Demographic shift, domestic investors: Experts on why this is India's decade

A report titled ‘Why This Is India’s Decade’ looked at the trends and policies shaping the future of India’s economy. Market experts at India Today Conclave Mumbai dissected the factors that are in India’s favour when the whole world is reeling under economic uncertainty. 

Ridham Desai, managing director, of Morgan Stanley India, said, “There are four big trends in the world right now: Demographic problem (aging population), de-globalization, disruption due to digitalization, and decarbonization because the world is obsessed with climate change. India is probably the only country in the world benefitting from these four trends.” 

“The fact is that in the last five years, we have done a lot of heavy lifting on policies. India is set to become a factory to the world, an office to the world. We are going to get liberated from erstwhile energy price volatility and we have this amazing digital infrastructure called India Stack (a collection of disparate technology products and frameworks) that is going to give us a digital solution the world doesn’t have,” he said, adding that these trends are leading to optimism that India’s GDP will likely double in the next 10 years. 


Speaking on the growth boom and its effects on consumption, Balasubramanian, managing director, and chief executive officer of Aditya Birla Sun Life AMC Limited, pointed out that every policy decision at the Centre and state government level supports future growth of the country. 

“UPI has brought about a revolution in the banking system of the country. Every citizen is able to use a UPI platform for payments and the country is getting connected seamlessly, which naturally should lead to consumption,” he said, adding that not every policy is adopted with a short-term approach. 

Balasubramanian also mentioned that the startup culture in India has pushed citizens of the country to become entrepreneurs and that, in turn, will increase consumption.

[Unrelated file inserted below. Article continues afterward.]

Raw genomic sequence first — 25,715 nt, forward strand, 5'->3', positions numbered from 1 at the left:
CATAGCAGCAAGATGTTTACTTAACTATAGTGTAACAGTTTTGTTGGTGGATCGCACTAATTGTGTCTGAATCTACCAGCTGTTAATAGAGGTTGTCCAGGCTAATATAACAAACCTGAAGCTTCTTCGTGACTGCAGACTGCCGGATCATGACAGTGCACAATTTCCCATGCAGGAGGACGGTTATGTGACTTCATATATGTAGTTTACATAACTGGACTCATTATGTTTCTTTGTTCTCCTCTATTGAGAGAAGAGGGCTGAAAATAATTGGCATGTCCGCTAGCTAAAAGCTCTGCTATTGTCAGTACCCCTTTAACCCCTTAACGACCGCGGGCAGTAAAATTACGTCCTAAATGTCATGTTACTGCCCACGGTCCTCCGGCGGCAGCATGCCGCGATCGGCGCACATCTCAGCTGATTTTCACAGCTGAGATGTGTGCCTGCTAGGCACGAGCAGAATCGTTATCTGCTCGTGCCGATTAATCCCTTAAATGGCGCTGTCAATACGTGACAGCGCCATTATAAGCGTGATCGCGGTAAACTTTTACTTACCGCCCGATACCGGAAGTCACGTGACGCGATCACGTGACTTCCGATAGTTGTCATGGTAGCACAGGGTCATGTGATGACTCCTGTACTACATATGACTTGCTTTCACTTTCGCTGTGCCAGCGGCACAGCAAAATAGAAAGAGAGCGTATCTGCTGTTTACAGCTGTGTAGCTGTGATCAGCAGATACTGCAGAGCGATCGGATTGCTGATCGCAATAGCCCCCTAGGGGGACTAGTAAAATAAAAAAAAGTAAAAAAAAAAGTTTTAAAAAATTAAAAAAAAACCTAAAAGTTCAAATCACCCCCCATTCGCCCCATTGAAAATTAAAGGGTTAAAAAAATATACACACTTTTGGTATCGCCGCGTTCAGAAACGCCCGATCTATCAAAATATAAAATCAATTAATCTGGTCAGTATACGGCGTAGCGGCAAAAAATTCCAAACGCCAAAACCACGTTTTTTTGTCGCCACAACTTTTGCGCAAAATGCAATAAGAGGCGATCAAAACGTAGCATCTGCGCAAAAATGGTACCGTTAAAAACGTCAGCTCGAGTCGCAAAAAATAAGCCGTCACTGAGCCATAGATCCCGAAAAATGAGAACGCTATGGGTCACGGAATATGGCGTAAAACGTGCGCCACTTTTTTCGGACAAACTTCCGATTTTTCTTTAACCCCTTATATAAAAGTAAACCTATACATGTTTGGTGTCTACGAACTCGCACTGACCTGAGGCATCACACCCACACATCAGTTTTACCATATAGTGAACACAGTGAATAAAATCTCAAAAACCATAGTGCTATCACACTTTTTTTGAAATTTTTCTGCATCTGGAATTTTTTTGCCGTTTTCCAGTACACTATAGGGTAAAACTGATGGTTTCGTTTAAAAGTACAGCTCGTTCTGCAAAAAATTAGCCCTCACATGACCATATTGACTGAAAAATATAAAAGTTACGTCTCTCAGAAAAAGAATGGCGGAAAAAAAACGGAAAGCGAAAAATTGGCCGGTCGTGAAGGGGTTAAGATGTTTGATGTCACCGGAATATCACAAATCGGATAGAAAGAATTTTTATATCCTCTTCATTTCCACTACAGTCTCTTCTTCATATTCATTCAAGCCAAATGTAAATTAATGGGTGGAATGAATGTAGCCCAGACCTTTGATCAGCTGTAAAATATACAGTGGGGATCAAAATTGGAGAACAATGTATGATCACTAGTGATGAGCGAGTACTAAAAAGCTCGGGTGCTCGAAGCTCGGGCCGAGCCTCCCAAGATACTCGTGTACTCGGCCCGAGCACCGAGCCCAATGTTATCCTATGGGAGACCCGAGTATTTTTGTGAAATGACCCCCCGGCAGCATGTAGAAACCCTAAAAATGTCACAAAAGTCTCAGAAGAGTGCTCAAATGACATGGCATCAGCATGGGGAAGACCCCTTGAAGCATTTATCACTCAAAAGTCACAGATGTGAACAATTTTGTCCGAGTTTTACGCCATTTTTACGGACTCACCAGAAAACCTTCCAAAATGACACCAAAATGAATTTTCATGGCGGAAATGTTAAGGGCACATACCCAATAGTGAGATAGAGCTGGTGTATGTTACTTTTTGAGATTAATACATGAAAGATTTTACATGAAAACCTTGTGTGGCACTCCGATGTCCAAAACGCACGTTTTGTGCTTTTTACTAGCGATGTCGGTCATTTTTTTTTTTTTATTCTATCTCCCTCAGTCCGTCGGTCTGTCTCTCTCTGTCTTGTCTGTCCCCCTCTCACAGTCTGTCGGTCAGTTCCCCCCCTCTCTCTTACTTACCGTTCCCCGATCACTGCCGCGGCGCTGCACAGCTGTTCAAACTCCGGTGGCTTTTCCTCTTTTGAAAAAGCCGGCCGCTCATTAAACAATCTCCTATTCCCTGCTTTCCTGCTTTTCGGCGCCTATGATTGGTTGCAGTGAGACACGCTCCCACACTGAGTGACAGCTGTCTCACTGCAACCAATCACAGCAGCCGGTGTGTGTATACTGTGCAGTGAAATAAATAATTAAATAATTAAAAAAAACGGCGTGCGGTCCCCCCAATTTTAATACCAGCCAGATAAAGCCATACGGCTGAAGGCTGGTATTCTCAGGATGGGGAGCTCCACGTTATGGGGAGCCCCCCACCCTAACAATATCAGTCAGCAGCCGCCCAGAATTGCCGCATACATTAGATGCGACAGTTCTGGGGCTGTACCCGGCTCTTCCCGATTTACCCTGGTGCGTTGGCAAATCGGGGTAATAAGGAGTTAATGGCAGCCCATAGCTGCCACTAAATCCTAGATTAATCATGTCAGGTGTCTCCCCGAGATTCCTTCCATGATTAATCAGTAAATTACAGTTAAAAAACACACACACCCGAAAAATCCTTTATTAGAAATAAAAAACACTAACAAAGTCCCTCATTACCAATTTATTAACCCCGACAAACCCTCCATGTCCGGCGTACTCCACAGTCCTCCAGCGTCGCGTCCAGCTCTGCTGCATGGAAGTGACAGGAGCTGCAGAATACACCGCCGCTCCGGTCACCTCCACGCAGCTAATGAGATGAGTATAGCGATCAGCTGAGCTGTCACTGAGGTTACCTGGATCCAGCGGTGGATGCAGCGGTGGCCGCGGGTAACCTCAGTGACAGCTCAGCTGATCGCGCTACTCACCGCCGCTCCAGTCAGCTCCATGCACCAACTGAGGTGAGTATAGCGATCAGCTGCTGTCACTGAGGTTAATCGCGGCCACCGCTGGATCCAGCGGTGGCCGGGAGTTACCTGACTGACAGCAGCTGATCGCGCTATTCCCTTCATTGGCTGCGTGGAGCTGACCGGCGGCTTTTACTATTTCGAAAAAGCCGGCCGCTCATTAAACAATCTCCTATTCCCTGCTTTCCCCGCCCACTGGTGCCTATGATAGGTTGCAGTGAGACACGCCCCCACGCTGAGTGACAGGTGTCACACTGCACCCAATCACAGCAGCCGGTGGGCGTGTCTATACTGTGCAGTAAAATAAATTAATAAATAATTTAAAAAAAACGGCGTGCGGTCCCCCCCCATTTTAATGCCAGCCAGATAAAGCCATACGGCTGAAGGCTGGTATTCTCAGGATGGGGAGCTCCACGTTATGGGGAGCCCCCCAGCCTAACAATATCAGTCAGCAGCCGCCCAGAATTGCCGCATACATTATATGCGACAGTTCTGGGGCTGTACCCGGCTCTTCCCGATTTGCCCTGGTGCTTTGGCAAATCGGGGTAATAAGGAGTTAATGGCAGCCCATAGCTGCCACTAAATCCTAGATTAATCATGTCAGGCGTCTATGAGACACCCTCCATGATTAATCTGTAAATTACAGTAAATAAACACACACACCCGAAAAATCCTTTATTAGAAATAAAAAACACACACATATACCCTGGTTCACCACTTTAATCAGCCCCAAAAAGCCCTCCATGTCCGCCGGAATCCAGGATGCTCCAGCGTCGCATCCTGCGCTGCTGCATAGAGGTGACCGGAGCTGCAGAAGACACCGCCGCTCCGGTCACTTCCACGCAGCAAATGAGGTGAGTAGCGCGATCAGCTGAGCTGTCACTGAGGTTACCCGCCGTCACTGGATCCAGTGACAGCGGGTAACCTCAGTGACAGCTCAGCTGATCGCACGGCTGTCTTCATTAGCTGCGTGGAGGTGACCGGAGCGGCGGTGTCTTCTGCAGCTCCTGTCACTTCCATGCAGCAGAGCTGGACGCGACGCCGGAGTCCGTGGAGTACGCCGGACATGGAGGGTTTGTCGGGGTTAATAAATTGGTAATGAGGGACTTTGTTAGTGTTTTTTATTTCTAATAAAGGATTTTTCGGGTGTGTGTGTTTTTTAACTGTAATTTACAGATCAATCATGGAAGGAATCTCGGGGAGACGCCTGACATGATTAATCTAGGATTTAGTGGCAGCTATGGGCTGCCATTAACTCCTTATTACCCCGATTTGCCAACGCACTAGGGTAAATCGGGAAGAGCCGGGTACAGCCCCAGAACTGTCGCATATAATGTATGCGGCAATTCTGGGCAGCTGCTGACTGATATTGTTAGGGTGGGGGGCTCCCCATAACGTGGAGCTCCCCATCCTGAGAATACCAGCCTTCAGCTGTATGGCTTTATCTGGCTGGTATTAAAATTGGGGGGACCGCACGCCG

Balasubramanian further noted that the current problem in the world market is because it was not prepared for an energy crisis. 


Agreeing that the bull run in Indian markets will be driven by India’s ‘domestic story’, Atul Suri, CEO of Marathon Trends PMS, said the benchmark index Nifty stands at 18,100 which is three percent less than the lifetime high of 18,600. 

“If we look at China, the Hong Kong market is 40 percent from lifetime highs. Nasdaq, in the last one year, is 30 percent from lifetime highs, S&P 500, top 500 US corporates, 20 percent from lifetime highs. If we look at the top 20-25 global markets, the market nearest to lifetime highs in India,” Suri said, adding that stocks that fall less in falling markets are leaders of the next bull market. 

He continued: “The real test of stocks, companies, and markets are in difficult times. And those stocks that fall less in bear markets, actually when markets turn around, are leaders. And that is the characteristic that India is showing. The last one year has been a global bear market, but India is the market that has fallen the least.” 

Suri also remembered ‘big bull’ Rakesh Jhunjhunwala and quoted his words ‘Beta, apna time aa gaya hai’ to note that India will be the first market to breakout to lifetime highs and enter a decade of leadership backed by demographic shift propelled by domestic investors. 


Suri noted that the price of commodities such as crude oil is the main risk to India’s economic growth. Crude is not a function of demand and supply and so much geopolitics is involved. “The way commodities are shaping up is a big worry,” he said. 

“However, that would be a short-term risk. It doesn’t take away from the long, term story which I think, is still a demographic story,” he added. 

Talking about the other risks, Desai said a minority government at the Centre is also a possible risk. What happens in the 2024 Lok Sabha elections will be important. “It won’t be a small event risk to Indian markets,” he added. 

Meanwhile, Balasubramanian said the interest rate structure is changing and the risk associated with it cannot be ignored. 

“As the interest rate goes up, the cost of capital goes up, and return on investment comes down. We may go though that cycle. We may face that risk,” he stated.

By Mansi